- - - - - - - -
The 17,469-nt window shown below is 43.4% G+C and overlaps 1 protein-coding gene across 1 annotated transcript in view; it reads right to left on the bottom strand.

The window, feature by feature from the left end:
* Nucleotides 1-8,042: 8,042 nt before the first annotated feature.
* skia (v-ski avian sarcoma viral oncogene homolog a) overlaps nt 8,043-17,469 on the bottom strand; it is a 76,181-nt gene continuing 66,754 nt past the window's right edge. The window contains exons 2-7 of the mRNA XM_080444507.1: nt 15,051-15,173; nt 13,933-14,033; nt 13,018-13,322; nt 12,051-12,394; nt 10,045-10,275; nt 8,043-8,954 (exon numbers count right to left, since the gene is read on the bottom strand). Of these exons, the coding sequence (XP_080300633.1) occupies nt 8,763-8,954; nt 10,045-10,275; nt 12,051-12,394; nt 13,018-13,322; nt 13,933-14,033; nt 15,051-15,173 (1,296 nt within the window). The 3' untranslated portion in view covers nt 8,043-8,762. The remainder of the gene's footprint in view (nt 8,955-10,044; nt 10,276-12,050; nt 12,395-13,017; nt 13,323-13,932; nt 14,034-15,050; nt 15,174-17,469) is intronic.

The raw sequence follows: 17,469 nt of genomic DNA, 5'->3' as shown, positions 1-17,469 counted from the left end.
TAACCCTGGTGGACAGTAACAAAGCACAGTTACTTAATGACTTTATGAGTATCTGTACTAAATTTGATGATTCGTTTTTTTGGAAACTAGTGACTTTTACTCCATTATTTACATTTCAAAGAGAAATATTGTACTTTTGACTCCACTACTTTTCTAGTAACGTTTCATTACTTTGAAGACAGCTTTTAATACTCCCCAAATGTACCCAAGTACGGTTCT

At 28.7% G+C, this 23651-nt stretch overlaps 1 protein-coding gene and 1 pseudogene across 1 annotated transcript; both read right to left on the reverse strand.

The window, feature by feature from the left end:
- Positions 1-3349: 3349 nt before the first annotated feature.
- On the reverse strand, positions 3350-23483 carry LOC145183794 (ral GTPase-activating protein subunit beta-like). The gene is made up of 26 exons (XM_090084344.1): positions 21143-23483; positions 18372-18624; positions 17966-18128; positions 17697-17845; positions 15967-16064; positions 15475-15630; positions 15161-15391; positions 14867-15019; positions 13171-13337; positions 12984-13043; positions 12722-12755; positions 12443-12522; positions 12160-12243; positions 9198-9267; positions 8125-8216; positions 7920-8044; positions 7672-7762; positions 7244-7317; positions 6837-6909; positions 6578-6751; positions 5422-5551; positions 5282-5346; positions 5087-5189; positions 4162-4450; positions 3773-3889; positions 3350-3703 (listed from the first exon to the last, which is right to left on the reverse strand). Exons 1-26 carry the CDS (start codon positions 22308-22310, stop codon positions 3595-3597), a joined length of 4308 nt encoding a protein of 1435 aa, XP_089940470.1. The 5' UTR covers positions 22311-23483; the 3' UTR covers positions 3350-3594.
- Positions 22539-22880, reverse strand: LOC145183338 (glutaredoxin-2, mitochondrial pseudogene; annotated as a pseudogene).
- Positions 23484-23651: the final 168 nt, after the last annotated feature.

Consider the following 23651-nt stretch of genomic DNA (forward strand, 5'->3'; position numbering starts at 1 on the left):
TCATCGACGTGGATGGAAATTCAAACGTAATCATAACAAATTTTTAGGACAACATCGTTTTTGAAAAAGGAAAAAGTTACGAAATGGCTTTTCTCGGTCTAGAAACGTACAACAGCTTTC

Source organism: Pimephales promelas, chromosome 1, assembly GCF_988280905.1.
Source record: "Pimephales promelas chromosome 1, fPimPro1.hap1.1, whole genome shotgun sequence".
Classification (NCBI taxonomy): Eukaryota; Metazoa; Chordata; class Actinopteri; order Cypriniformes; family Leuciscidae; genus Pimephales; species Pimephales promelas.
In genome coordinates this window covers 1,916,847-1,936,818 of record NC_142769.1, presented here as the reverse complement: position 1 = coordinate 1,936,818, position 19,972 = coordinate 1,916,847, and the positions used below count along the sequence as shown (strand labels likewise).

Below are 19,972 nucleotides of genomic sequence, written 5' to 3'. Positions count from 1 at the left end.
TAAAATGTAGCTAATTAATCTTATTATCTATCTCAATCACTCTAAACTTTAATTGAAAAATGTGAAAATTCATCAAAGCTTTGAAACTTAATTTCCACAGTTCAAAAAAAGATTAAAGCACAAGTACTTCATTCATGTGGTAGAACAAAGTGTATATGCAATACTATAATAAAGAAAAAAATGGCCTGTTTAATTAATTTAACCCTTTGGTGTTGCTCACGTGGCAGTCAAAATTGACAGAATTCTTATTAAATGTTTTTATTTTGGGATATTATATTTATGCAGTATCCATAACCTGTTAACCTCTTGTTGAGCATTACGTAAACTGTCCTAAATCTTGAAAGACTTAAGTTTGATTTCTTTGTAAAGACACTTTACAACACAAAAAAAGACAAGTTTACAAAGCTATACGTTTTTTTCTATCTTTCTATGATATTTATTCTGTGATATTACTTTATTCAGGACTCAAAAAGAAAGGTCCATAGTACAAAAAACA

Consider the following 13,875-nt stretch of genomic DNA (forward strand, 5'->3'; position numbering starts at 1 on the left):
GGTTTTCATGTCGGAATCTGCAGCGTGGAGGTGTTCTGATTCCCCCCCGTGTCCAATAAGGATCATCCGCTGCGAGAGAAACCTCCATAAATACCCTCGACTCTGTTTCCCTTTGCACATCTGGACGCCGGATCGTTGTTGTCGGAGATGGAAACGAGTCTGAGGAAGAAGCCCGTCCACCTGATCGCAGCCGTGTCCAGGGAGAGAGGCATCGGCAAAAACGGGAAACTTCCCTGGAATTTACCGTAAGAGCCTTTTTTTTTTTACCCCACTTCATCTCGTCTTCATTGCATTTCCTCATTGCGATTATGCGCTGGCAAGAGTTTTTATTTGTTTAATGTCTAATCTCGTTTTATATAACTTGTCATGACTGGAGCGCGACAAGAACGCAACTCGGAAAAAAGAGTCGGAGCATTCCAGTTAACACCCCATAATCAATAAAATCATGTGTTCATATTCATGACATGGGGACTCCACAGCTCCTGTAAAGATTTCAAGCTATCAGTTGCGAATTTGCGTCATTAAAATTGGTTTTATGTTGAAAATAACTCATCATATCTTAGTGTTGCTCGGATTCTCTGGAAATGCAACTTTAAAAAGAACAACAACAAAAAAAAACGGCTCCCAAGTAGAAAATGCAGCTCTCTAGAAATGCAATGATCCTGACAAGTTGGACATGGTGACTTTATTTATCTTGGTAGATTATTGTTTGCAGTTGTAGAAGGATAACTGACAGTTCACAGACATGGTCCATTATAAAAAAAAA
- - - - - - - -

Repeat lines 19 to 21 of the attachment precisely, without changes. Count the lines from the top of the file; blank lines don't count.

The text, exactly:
Below are 19,972 nucleotides of genomic sequence, written 5' to 3'. Positions count from 1 at the left end.
TAAAATGTAGCTAATTAATCTTATTATCTATCTCAATCACTCTAAACTTTAATTGAAAAATGTGAAAATTCATCAAAGCTTTGAAACTTAATTTCCACAGTTCAAAAAAAGATTAAAGCACAAGTACTTCATTCATGTGGTAGAACAAAGTGTATATGCAATACTATAATAAAGAAAAAAATGGCCTGTTTAATTAATTTAACCCTTTGGTGTTGCTCACGTGGCAGTCAAAATTGACAGAATTCTTATTAAATGTTTTTATTTTGGGATATTATATTTATGCAGTATCCATAACCTGTTAACCTCTTGTTGAGCATTACGTAAACTGTCCTAAATCTTGAAAGACTTAAGTTTGATTTCTTTGTAAAGACACTTTACAACACAAAAAAAGACAAGTTTACAAAGCTATACGTTTTTTTCTATCTTTCTATGATATTTATTCTGTGATATTACTTTATTCAGGACTCAAAAAGAAAGGTCCATAGTACAAAAAACA

Consider the following 13,875-nt stretch of genomic DNA (forward strand, 5'->3'; position numbering starts at 1 on the left):